Your original opponent Evangelista Santos suffered a shoulder injury and was replaced by Tyrone Woodley. Did this affect your preparation in camp?
Yes and no. I’ve still been working on my wrestling. A lot of the things I was working on for Santos will make my game more effective, regardless of what kind of opponent I’m facing. Without giving away too much about my gameplan, I’m looking to be more direct with my striking and my punch placement.
Woodley is unbeaten. Will anyone he’s fought so far have prepared him for fighting you?
I’m going to be something he’s never faced before and it’s going to be a big shock. Even though he’s older than me he’s quite young in his MMA career. I think he’s expecting less from me than I’m actually going to bring and it’s going to be his downfall.
Josh Koscheck was the last wrestler you fought with comparable skills to Woodley and he used them to take you down and neutralise you on the ground. What will you do to stop that from happening this time?
I’ve made improvements since that fight and I work specifically to counter that kind of style in every training camp now so I can avoid being put in that situation again. The Koscheck fight was boring and he controlled me from the top, but I think people overlook some of the good defensive work I put in stuffing two or three of his single leg attempts, escaping from a rear naked choke attempt and getting up off my back just before the ‘phantom knee’ incident. [Koscheck accused Daley of hitting him with an illegal knee and Daley denied it. TV pictures seemed to vindicate Daley.] But it’s OK with me if my opponents are overconfident.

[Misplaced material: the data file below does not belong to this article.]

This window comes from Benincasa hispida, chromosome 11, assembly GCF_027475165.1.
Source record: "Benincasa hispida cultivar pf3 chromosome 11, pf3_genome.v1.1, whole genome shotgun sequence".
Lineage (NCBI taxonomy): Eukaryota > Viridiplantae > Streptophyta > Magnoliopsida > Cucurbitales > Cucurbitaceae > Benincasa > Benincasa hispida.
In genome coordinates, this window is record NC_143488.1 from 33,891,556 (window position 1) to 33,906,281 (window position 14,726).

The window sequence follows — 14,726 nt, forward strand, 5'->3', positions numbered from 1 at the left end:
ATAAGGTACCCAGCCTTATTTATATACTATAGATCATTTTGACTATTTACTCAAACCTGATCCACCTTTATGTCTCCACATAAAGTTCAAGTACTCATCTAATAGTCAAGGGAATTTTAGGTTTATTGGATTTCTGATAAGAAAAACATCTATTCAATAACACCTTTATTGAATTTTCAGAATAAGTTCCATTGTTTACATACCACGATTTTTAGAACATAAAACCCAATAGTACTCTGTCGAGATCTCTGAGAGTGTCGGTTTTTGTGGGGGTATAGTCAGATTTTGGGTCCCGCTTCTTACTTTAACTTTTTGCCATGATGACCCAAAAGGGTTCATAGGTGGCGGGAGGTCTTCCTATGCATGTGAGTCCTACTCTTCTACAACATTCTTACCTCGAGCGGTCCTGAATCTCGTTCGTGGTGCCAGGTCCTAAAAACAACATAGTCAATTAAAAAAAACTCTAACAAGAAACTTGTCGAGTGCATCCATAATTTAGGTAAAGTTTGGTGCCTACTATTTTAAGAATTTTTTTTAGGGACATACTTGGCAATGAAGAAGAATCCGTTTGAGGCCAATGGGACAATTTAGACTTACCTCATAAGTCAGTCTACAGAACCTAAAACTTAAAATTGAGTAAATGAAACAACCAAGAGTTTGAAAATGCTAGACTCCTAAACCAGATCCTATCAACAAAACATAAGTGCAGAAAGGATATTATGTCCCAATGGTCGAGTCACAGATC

Now that former Strikeforce welterweight champion Nick Diaz has vacated the title to return to the UFC and challenge Georges St-Pierre, do you think a win over Woodley would earn you a shot at the vacant belt?
I have to fight for the title, it’s the only fight that makes sense, but the question is who against? After I take out Woodley there aren’t any other contenders. [UFC president] Dana White has hinted that they will be sending across some of the UFC welterweights and [Strikeforce CEO] Scott Coker has hinted at a ‘secret signing’, which hasn’t been announced yet.
Who could you see coming across from the UFC to fill that role and challenge you for the belt?